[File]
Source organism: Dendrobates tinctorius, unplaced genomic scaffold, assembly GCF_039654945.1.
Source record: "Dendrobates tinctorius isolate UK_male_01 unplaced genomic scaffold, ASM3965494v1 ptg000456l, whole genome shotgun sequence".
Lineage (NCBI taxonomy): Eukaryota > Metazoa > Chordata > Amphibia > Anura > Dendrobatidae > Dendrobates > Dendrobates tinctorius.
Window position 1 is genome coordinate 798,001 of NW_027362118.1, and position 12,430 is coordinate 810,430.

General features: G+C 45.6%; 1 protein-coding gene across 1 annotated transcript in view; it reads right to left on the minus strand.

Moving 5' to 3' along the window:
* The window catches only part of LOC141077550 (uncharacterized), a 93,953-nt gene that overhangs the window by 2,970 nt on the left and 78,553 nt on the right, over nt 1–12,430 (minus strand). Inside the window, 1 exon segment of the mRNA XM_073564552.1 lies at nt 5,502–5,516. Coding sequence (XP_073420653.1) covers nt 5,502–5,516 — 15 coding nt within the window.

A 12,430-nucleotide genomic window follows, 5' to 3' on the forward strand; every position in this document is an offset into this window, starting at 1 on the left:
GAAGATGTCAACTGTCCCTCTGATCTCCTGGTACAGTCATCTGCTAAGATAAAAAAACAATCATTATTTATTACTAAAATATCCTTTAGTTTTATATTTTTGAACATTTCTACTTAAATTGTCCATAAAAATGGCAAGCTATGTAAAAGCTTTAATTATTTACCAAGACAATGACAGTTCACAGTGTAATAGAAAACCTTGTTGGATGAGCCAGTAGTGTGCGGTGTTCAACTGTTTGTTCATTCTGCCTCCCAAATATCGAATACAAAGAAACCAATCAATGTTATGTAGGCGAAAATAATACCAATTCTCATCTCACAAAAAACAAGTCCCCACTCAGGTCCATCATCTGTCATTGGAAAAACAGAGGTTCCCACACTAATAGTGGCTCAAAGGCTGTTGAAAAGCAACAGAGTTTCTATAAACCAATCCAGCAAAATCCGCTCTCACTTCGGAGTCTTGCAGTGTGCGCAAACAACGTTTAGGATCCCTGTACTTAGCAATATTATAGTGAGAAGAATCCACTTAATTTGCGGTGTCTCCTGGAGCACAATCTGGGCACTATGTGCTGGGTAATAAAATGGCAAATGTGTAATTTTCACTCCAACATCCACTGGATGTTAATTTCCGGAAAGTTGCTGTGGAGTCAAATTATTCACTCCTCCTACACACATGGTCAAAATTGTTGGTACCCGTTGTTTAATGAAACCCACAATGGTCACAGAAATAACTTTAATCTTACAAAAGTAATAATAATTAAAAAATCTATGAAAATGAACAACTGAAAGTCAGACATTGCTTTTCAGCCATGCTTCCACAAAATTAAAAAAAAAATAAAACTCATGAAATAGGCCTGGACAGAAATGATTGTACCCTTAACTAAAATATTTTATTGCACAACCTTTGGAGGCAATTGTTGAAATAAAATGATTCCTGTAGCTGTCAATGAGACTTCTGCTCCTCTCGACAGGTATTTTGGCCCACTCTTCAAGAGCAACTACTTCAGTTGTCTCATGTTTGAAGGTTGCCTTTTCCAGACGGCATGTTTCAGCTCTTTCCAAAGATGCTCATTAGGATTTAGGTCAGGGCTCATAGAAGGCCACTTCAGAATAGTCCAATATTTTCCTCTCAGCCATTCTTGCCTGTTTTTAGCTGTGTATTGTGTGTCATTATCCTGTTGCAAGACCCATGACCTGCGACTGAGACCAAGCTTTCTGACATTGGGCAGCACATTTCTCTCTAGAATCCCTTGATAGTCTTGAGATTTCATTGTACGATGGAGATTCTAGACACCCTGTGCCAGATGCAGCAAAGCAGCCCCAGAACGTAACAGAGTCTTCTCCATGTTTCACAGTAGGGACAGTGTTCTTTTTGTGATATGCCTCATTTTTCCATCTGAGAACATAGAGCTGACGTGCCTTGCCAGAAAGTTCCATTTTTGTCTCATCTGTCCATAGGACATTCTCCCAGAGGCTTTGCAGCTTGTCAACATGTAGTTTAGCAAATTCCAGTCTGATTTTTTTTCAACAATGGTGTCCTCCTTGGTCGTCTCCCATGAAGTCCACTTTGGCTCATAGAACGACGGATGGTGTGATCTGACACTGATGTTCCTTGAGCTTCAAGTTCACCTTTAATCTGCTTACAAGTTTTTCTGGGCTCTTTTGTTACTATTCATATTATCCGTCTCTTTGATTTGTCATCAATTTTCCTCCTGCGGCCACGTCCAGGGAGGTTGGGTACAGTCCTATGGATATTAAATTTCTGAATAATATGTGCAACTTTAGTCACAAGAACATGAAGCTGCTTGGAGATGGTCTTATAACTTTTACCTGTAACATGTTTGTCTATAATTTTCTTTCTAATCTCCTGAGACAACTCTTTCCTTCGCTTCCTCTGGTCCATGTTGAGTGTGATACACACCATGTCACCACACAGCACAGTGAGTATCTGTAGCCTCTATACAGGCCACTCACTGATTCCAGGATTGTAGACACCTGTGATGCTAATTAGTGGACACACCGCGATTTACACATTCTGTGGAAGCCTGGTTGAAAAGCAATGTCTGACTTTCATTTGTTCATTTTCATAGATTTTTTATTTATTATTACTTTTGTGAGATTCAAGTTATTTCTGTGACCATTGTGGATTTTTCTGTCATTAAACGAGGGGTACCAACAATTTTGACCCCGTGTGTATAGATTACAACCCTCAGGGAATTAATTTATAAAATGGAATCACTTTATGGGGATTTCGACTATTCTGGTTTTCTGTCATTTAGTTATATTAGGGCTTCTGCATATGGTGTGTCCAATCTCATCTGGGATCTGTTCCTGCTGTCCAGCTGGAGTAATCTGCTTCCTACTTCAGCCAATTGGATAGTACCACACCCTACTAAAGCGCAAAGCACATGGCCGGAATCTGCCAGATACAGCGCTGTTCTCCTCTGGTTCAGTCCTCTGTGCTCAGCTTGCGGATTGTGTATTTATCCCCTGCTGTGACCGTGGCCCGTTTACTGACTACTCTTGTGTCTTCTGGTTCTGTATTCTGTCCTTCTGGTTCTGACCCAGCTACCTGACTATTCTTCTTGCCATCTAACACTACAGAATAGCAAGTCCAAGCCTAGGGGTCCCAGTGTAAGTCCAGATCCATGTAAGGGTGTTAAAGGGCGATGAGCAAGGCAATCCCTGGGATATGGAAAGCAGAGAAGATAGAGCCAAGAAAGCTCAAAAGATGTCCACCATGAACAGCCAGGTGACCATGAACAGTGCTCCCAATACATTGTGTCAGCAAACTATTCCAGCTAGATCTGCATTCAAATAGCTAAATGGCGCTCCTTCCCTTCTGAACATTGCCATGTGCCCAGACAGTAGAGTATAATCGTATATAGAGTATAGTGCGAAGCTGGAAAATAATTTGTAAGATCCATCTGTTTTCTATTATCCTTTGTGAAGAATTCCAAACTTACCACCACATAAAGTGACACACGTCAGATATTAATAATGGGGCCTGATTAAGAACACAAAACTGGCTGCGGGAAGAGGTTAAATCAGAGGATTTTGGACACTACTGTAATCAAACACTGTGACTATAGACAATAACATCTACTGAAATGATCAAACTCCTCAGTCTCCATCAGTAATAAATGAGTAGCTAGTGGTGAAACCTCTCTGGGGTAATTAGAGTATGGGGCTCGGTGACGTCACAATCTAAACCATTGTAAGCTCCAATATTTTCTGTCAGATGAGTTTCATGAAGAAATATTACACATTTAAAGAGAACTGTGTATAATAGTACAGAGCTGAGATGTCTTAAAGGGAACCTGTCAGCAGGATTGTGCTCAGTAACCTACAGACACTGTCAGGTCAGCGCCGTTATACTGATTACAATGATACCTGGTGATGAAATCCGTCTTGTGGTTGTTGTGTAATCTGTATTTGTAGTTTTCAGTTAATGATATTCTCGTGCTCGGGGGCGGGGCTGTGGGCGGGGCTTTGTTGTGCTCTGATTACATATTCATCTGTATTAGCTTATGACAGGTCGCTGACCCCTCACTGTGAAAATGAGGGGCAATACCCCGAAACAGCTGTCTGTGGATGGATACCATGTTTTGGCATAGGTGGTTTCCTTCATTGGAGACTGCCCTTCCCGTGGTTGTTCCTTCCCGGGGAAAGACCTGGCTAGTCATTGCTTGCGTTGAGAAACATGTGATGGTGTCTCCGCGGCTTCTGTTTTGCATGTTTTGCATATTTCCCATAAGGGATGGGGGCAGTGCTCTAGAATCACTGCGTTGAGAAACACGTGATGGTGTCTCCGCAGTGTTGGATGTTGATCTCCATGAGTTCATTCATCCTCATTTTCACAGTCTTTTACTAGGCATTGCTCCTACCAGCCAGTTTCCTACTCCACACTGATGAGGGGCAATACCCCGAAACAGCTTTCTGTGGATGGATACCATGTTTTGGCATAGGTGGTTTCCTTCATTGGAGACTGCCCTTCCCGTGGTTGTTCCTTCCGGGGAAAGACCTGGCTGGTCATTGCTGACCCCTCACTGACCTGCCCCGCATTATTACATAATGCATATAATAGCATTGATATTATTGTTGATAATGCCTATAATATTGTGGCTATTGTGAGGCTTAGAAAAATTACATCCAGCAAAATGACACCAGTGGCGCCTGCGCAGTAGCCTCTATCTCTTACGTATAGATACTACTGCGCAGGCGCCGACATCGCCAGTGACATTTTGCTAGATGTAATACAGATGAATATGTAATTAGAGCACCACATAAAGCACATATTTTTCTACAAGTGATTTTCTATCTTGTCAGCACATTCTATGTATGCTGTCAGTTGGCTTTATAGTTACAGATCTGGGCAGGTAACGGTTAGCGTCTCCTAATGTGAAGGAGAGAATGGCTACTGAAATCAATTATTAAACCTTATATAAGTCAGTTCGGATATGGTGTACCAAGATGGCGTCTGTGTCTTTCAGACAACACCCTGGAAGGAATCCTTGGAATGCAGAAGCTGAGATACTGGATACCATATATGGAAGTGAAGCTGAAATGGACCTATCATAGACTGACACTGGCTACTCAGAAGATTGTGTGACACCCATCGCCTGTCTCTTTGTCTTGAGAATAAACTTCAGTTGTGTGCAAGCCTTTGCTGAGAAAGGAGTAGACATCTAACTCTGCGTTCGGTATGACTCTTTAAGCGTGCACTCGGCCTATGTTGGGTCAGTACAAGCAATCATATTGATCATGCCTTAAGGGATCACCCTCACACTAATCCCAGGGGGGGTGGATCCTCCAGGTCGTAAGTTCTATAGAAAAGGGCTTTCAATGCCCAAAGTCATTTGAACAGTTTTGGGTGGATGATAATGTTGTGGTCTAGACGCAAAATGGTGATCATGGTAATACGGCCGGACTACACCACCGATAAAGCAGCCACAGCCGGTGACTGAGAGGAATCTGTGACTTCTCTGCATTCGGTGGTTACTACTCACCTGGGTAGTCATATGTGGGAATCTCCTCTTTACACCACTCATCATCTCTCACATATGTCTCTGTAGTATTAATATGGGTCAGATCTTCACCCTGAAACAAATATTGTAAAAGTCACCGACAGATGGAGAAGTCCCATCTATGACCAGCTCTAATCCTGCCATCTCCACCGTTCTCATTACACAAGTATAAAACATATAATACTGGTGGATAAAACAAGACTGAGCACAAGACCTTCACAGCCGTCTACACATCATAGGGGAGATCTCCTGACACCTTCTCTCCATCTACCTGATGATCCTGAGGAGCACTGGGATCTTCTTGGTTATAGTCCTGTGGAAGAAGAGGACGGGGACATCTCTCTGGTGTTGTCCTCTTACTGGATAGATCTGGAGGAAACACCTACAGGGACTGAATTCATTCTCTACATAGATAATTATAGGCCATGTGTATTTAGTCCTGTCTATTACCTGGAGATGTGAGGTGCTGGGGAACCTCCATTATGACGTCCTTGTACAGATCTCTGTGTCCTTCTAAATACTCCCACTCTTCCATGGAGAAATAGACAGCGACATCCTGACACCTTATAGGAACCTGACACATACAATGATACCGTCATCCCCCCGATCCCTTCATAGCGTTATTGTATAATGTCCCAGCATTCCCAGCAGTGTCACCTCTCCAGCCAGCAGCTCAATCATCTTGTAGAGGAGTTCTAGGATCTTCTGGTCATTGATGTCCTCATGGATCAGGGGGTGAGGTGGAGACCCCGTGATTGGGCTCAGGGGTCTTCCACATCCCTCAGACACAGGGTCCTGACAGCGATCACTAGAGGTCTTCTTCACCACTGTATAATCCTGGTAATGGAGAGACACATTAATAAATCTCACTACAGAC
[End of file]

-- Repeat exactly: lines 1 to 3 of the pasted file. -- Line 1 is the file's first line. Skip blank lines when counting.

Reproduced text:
Source organism: Dendrobates tinctorius, unplaced genomic scaffold, assembly GCF_039654945.1.
Source record: "Dendrobates tinctorius isolate UK_male_01 unplaced genomic scaffold, ASM3965494v1 ptg000456l, whole genome shotgun sequence".
Lineage (NCBI taxonomy): Eukaryota > Metazoa > Chordata > Amphibia > Anura > Dendrobatidae > Dendrobates > Dendrobates tinctorius.